Sunday, May 12, 2019

Game of Thrones - S08E04 Recap and Review

SPOILERS follow...

The episode starts with saying goodbye to the fallen heroes of the battle of Winterfell. The mourners hold a wine-filled wake for the lost and party the night away. After sufficient libation, Jamie and Brienne take their relationship to the next step and spend the night together. As a result, Sir Brienne is not a girl anymore... Dany also talks to Jon and asks him not to share his true identity (Aegon Targaryen VI) with anyone, but Jon insists that he cannot lie to his sisters. Later, Jon gathers Sansa, Arya, and Bran under the redwood tree, and after asking them to swear secrecy, he nods to Bran to tell Sansa and Arya how Lyanna Stark and Rhaegar Targaryen were married and hence, Jon is the true heir to the throne. I get Jon being as honourable as Ned Stark and not being able to lie, but I don't consider this act "not lying". It was basically voluntary disclosure of irrelevant information. Moreover, if the identity of Jon Snow had given him title to a land or position, then I could see how the burden of a lie could become too cumbersome for him. But as a bastard with no entitlement, why did he need to overshare and set a crisis in motion?

The next day, the forces set for Kingslanding: Dany and the unsullied by sea, and Jon's army on foot. Once Jamie hears the news, he decides that he needs to be with Cersei and turns his relationship with Sir Brienne to a one night stand - which breaks Sir Brienne's heart. Another former couple, Sansa and Tyrion, also say goodbye to one another. Sansa's last words to her former husband are Jon's secret (which she had sworn to protect). I don't understand Sansa's angle here. Is she trying to sow the seeds of mistrust between Jon and Dany? Or is she just trying to weaken Dany's claim out of spite? Or maybe she wants these two remaining Targaryens to eliminate each other at the same time? Sansa has become too Machiavellian just for the sake of being Machiavellian and no other logical character or plot-driven reason.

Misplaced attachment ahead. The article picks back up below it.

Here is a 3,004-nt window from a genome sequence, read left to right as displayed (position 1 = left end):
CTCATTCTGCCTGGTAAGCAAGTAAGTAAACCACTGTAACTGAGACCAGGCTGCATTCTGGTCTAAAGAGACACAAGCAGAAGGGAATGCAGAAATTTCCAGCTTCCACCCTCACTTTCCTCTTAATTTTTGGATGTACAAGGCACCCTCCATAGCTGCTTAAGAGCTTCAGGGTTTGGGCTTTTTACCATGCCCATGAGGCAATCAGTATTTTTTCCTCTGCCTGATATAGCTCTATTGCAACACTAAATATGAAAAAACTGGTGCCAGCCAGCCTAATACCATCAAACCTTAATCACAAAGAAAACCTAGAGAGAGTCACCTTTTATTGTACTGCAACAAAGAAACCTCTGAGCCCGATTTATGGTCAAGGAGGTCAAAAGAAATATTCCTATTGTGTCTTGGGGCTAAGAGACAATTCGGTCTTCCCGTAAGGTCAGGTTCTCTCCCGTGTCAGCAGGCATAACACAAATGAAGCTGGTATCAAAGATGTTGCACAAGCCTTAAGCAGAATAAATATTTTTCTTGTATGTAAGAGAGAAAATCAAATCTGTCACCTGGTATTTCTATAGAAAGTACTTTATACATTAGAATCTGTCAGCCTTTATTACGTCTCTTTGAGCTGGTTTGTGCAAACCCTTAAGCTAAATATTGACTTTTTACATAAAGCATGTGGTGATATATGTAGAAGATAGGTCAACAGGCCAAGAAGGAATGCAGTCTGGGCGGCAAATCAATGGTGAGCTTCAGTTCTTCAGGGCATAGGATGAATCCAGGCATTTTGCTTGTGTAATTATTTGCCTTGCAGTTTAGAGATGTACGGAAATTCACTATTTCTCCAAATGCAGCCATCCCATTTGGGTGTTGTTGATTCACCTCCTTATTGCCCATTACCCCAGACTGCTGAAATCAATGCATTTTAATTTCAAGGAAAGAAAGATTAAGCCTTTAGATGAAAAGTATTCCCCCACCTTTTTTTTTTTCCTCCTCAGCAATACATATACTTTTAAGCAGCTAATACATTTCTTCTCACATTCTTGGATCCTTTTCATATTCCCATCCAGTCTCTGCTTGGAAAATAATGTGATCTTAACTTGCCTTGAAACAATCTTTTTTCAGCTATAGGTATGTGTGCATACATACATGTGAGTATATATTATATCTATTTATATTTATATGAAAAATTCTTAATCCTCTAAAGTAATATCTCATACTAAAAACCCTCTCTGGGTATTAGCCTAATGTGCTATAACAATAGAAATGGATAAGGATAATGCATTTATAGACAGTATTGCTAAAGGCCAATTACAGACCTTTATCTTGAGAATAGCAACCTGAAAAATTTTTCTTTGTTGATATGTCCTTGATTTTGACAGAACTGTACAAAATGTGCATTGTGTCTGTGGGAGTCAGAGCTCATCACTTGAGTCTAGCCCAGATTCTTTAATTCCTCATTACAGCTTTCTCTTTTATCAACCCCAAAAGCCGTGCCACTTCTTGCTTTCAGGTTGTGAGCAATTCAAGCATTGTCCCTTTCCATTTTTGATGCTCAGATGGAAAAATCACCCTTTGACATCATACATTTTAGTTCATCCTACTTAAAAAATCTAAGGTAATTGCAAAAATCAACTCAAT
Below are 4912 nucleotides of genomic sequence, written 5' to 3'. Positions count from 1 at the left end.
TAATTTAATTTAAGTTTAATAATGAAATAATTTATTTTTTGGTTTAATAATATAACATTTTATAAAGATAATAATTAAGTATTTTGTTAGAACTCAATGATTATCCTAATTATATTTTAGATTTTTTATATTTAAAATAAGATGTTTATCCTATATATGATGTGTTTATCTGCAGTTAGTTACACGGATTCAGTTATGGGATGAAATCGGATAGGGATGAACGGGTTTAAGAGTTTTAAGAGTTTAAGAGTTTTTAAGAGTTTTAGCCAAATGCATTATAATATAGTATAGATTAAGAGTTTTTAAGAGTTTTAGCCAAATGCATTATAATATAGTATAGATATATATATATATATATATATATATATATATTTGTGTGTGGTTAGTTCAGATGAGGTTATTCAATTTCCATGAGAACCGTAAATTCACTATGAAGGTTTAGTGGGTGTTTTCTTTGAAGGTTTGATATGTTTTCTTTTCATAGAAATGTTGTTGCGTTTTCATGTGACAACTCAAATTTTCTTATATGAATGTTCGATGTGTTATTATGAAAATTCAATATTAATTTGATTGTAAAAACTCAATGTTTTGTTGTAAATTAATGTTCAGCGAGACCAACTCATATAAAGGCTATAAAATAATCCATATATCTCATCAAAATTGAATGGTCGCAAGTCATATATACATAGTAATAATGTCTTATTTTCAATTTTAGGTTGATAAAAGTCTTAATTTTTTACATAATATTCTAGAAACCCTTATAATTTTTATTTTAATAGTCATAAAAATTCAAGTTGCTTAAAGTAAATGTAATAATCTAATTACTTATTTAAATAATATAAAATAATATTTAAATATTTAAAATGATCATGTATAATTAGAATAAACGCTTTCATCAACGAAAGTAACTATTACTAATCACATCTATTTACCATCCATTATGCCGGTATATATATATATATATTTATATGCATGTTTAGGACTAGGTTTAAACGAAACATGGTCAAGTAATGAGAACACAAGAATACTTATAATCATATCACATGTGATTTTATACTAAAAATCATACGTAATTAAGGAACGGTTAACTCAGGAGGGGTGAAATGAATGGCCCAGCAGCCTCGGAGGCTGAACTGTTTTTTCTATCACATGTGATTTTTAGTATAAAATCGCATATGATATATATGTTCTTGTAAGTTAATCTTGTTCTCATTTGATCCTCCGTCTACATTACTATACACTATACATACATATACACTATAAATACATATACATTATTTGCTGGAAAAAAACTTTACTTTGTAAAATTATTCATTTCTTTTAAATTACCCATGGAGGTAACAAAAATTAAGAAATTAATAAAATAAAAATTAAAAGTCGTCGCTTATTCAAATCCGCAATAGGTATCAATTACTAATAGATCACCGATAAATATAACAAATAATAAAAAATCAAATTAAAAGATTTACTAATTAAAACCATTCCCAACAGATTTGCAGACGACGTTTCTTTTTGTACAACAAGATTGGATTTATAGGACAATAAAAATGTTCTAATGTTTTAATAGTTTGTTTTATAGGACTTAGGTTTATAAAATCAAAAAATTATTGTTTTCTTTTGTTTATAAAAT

The saddest and most anti-climactic goodbye was between Jon and Ghost, his loyal direwolf. Jon simply nods at Ghost and asks Tormund to take Ghost with him north of the Wall. After all Ghost had done for that ungrateful piece of excrement, couldn't he pet the poor direwolf at least once??

On Dany's ship to Kingslanding, Tyrion leaks Jon's secret to Varys, the self-proclaimed martyr of the realm. While these two are still discussing Dany and Jon's claims to the thrones, Euron Greyjoy attacks the fleet from his hideout. He kills Rhaegal the dragon, drowns most (if not all) of Dany's ships, and takes Missandei hostage.

Once Dany's unsullied army regroups, they walk to the gates of Kingslanding to give Cersei one last chance to surrender. Cersei knows that Dany's dragons are not hard to kill and also that most of her army are dead after the battle of Winterfell. Thinking that the odds are mostly even, she refuses to surrender, and in order to send a message, she orders the Mountain to behead Missandei. Missandei's last words were "Dracarys", which mean fire in High Valeryan. The episode ends with Dany furiously walking towards her camp.

This episode was a return to the earlier format of plotting, scheming, and playing games for the throne of the Seven Kingdoms. As I mentioned above, characters' actions and Jon's in particular (insisting on sharing the "secret" and leaving his allies behind) were frustrating, and didn't make much sense. But still, as a form of escapism, the show still manages to hold the viewer's attention and keep them invested in the characters and plot. I'm concerned about how the show is going to end, but I'd like to keep an open mind... This episode was a solid 8/10.

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